What Have These Case Studies Revealed?

The Growth Zone Typically Requires Mitosis But Only at Low Rates

One thing we can conclude from all three case studies, as well as previous studies in other arthropod species, is that cell division in the posterior is low. Regardless of the original size of the germband or larva, cell division occurs both in the growth zone and throughout the embryo/larva (Figure 3.7; Sarrazin et al., 2012; Auman et al., 2017; Cepeda et al., 2017; Constantinou et al., 2020). In the cockroach Periplaneta americana, Pueyo et al. (2008) point out the growth zone has a number of cells in mitosis as do the already formed segments; posterior mitosis is present but is not markedly greater than mitosis throughout the embryo (Chesebro et al., 2013). This pattern has also been observed in the velvet worm Euperipatoides rowelli (Mayer et al., 2010) and spiders (Stollewerk et al., 2003). These results are consistent with species that use teloblastic growth from the posterior. Although one row of cells arises from posterior ectoteloblasts to form the initial segmental anlage, two subsequent rounds of cell division of this initial row (intercalary divisions) occur prior to the differential medial/lateral cleavages that occur within each anlage (reviewed in Scholtz and Wolff, 2013; also see Chapter 6). Thus, for each new segment, the cell divisions outside the teloblastic growth zone account for much of the initial elongation. Our case studies are the first to quantify the requirements for cell division in non-teloblastic species, and they report that fewer than 5% of the cells are dividing in the growth zone (Auman et al., 2017; Constantinou et al., 2020). Similarly, where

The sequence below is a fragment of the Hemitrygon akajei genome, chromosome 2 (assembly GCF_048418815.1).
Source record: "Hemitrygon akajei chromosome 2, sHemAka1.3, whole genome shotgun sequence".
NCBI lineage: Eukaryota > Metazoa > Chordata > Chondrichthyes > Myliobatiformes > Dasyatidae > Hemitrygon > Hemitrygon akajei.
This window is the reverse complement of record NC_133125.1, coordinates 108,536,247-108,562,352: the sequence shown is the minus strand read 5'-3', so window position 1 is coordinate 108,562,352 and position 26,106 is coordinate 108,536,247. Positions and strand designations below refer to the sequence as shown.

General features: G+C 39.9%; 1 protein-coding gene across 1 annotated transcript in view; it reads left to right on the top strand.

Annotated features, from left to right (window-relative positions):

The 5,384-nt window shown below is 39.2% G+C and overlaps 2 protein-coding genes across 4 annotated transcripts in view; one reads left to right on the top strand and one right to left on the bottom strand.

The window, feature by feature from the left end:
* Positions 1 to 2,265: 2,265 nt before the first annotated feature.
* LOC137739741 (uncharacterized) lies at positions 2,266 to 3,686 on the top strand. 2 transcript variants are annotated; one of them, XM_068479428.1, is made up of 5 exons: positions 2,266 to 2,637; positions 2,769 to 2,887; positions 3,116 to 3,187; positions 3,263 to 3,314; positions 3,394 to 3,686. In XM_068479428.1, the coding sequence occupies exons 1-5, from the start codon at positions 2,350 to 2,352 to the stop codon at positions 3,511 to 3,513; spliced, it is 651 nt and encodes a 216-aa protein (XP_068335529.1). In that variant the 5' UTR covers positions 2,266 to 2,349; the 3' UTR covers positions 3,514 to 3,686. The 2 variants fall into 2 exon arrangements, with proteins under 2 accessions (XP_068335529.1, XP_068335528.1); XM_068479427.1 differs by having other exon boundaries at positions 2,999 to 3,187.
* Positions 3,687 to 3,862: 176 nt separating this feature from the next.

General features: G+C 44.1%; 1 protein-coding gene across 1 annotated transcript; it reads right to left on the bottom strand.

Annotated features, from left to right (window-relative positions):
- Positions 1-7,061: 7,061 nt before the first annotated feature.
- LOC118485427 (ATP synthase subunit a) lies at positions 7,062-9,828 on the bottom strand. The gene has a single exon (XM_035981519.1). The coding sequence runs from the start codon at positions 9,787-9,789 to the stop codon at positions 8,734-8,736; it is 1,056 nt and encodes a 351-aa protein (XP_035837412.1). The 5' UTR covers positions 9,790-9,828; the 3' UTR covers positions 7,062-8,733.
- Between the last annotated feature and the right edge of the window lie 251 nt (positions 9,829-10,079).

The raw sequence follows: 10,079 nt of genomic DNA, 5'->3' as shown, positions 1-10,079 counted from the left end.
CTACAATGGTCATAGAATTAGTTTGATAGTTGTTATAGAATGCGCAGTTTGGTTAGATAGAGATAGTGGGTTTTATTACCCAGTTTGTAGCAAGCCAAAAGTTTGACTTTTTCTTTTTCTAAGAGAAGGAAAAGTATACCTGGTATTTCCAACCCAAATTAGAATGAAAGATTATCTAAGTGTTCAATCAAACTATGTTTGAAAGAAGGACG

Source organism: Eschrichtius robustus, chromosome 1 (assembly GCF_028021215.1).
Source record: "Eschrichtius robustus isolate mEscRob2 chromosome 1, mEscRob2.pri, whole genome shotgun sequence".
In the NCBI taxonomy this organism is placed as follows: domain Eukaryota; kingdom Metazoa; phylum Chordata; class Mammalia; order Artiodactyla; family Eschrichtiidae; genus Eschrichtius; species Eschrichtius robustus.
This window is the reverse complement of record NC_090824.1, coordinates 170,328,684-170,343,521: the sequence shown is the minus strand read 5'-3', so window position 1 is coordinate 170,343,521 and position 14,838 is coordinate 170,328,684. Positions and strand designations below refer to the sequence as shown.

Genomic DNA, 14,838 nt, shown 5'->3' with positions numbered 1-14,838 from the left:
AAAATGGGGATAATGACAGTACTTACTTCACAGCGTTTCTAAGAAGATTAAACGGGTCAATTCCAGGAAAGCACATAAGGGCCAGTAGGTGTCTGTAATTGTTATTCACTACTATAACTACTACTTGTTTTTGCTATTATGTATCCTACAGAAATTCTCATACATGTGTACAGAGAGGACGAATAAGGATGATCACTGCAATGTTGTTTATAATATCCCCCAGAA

Overview of cell cycling in the growth zone of three arthropods

FIGURE 3.7 Overview of cell cycling in the growth zone of three arthropods. At the top, each diagramed embryo shows the posterior region, including specified segments (red stripes) and the growth zone, partitioned into an anterior and posterior region. Expression domains of different regulators at this stage of early elongation are shown in each embryo. Below each diagram are graphical representations of cell cycle behaviors. Predicted (dotted blue lines) versus actual (solid blue lines) levels of mitosis, and cells in S-phase (solid green lines) were known. A. In Thamnocephalus, mitosis levels are low (solid blue line) relative to traditional growth zone expectations (dotted blue line). S-phase falls in discrete domains (solid green lines) that map onto Wnt4 (light green) and WntA (blue green) expression domains in the growth zone. The synchronization of cells in S-phase in the last added segment (solid green line) maps to cyclin A expression (not shown). B. In Oncopeltus, mitosis levels are low (solid blue line) relative to classical expectations (dotted blue line). Nonetheless they are regionalized within the growth zone, with more mitoses in the posterior domain in a region that corresponds to the broad domain of eve expression (purple). C. In Tribolium, mitoses are low and do not appear differentially distributed in the growth zone (solid blue line). In young germband embryos, cells in S-phase are more abundant in the posterior, in the region corresponding to the expression of cad (shaded blue), than in the mid-trunk region. In no species is the classical expectation of relatively high levels of mitosis borne out. Patterns of cell cycling revealed by S-phase do not directly map to mitoses (green versus solid blue lines). S-phase is likely not a simple index of cell division but instead carefully regulated as cells transit from the posterior growth zone to the anterior growth zone to the newly specified segment. References for data can be found in text.

it has been calculated, the estimated requirement for additional tissue in the posterior is less than expected (Nakamoto et al., 2015; Auman et al., 2017; Constantinou et al., 2020). There is, nevertheless, a demonstrated need for additional cells to account for all the segmental anlage, and cell division in a small percentage of cells in the posterior is required to meet this need.

 
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